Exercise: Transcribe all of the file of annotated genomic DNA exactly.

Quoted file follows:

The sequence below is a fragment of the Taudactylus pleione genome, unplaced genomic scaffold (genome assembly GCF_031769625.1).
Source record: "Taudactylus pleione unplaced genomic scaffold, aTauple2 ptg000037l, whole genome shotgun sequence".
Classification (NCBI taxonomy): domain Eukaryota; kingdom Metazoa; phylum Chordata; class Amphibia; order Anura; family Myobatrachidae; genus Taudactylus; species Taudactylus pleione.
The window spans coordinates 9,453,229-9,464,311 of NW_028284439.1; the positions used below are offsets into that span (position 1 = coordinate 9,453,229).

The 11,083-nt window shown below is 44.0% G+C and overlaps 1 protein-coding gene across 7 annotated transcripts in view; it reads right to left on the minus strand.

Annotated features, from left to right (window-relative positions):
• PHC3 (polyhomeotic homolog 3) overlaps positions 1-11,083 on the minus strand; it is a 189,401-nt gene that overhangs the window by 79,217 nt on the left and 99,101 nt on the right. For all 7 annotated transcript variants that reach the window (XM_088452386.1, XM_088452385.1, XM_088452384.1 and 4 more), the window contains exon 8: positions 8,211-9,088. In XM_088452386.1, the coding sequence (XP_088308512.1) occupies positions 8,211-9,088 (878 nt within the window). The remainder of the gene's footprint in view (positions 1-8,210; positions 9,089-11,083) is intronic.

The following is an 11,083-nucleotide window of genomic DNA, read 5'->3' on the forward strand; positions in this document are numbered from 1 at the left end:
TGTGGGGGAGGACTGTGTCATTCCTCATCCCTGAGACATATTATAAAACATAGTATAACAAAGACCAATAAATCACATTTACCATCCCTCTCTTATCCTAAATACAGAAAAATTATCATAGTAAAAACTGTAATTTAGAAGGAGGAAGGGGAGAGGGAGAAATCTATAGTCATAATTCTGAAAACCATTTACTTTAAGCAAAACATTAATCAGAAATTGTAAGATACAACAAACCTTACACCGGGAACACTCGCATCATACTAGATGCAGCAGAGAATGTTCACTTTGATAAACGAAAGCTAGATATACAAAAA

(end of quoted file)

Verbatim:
The sequence below is a fragment of the Taudactylus pleione genome, unplaced genomic scaffold (genome assembly GCF_031769625.1).
Source record: "Taudactylus pleione unplaced genomic scaffold, aTauple2 ptg000037l, whole genome shotgun sequence".
Classification (NCBI taxonomy): domain Eukaryota; kingdom Metazoa; phylum Chordata; class Amphibia; order Anura; family Myobatrachidae; genus Taudactylus; species Taudactylus pleione.
The window spans coordinates 9,453,229-9,464,311 of NW_028284439.1; the positions used below are offsets into that span (position 1 = coordinate 9,453,229).

The 11,083-nt window shown below is 44.0% G+C and overlaps 1 protein-coding gene across 7 annotated transcripts in view; it reads right to left on the minus strand.

Annotated features, from left to right (window-relative positions):
• PHC3 (polyhomeotic homolog 3) overlaps positions 1-11,083 on the minus strand; it is a 189,401-nt gene that overhangs the window by 79,217 nt on the left and 99,101 nt on the right. For all 7 annotated transcript variants that reach the window (XM_088452386.1, XM_088452385.1, XM_088452384.1 and 4 more), the window contains exon 8: positions 8,211-9,088. In XM_088452386.1, the coding sequence (XP_088308512.1) occupies positions 8,211-9,088 (878 nt within the window). The remainder of the gene's footprint in view (positions 1-8,210; positions 9,089-11,083) is intronic.

The following is an 11,083-nucleotide window of genomic DNA, read 5'->3' on the forward strand; positions in this document are numbered from 1 at the left end:
TGTGGGGGAGGACTGTGTCATTCCTCATCCCTGAGACATATTATAAAACATAGTATAACAAAGACCAATAAATCACATTTACCATCCCTCTCTTATCCTAAATACAGAAAAATTATCATAGTAAAAACTGTAATTTAGAAGGAGGAAGGGGAGAGGGAGAAATCTATAGTCATAATTCTGAAAACCATTTACTTTAAGCAAAACATTAATCAGAAATTGTAAGATACAACAAACCTTACACCGGGAACACTCGCATCATACTAGATGCAGCAGAGAATGTTCACTTTGATAAACGAAAGCTAGATATACAAAAA